Vitamin B3: Niacin B3 is critical in supporting health as it relates to cardiovascular, dermatological, hearing, taste, balance, Alzheimer’s, anxiety, ADHD, dementia, schizophrenia, sleep, osteoarthritis, trigeminal neuralgia, diabetes and alcohol addiction.

Classic deficiency is known as pellagra – the “three d’s”: diarrhea, dementia, dermatitis and sometimes the fourth D…. death.

Early signs that you may be deficient include nervousness, headaches, forgetfulness, apprehension and/or gastrointestinal disturbances.

Food sources include meat, chicken, fish, whole grains, legumes and dairy products.

Folic Acid: Known as folate in foods, folic acid in supplements. Folic acid is key to the intrauterine development of the spinal cord. It is also involved in cardiovascular health, dermatological and neurological conditions, psychiatric many other conditions within the body as it is a key methylator to many biochemical transactions.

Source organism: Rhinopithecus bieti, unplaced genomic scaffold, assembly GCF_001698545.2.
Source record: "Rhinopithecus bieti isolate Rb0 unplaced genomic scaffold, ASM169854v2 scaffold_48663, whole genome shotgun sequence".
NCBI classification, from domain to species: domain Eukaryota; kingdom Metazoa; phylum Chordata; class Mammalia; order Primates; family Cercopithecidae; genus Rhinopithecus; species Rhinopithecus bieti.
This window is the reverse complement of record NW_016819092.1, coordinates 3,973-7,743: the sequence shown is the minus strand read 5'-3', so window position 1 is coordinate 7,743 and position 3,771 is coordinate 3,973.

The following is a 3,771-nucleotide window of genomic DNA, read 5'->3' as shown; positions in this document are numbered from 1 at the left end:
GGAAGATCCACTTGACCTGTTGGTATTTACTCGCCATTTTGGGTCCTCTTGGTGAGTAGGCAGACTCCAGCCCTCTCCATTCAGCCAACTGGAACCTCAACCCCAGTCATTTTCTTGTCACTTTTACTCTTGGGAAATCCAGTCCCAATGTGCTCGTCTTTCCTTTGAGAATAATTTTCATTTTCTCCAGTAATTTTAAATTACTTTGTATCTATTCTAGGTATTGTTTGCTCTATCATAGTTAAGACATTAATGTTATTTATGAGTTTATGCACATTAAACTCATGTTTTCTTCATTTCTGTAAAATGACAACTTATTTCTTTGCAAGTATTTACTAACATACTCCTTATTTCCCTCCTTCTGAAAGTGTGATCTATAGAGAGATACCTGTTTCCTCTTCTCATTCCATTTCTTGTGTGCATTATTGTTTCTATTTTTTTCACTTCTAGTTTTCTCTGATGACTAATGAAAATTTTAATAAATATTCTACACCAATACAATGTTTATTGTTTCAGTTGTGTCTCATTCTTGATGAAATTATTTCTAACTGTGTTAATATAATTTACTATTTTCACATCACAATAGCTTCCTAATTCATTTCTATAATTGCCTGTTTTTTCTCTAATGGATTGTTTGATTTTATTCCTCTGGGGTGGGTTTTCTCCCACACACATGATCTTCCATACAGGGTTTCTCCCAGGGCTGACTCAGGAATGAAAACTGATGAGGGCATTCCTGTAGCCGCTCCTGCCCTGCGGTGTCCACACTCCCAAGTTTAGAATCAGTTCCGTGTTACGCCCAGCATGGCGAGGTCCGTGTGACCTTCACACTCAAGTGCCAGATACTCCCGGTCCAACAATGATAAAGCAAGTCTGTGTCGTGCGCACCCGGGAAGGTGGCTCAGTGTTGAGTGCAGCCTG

As adults, folic acids needs stomach acid to help absorb, so if H.pylori present or on a proton pump inhibitor you may be at risk for deficiency. However people with low stomach acid are also at risk for overgrowth of bacteria in small intestine, and these bacteria can make folic acid – so deficiency is not eminent. If you are supplementing with high doses of B12, you may not be able to tell if you have a folic acid deficiency as they present as one in the same – megaloblastic anemia. Other symptoms can be vague or similar to other B vitamin deficiencies: depression, anxiety, headache, fatigue, apathy, confusion, dementia, polyneuropathy, cracks at the corners of your mouth, swollen tongue, brownish pigmented skin, low muscle tone in babies, poor immune response. This is just one of many reasons why it is always advised to seek a medical expert opinion on your supplement regime.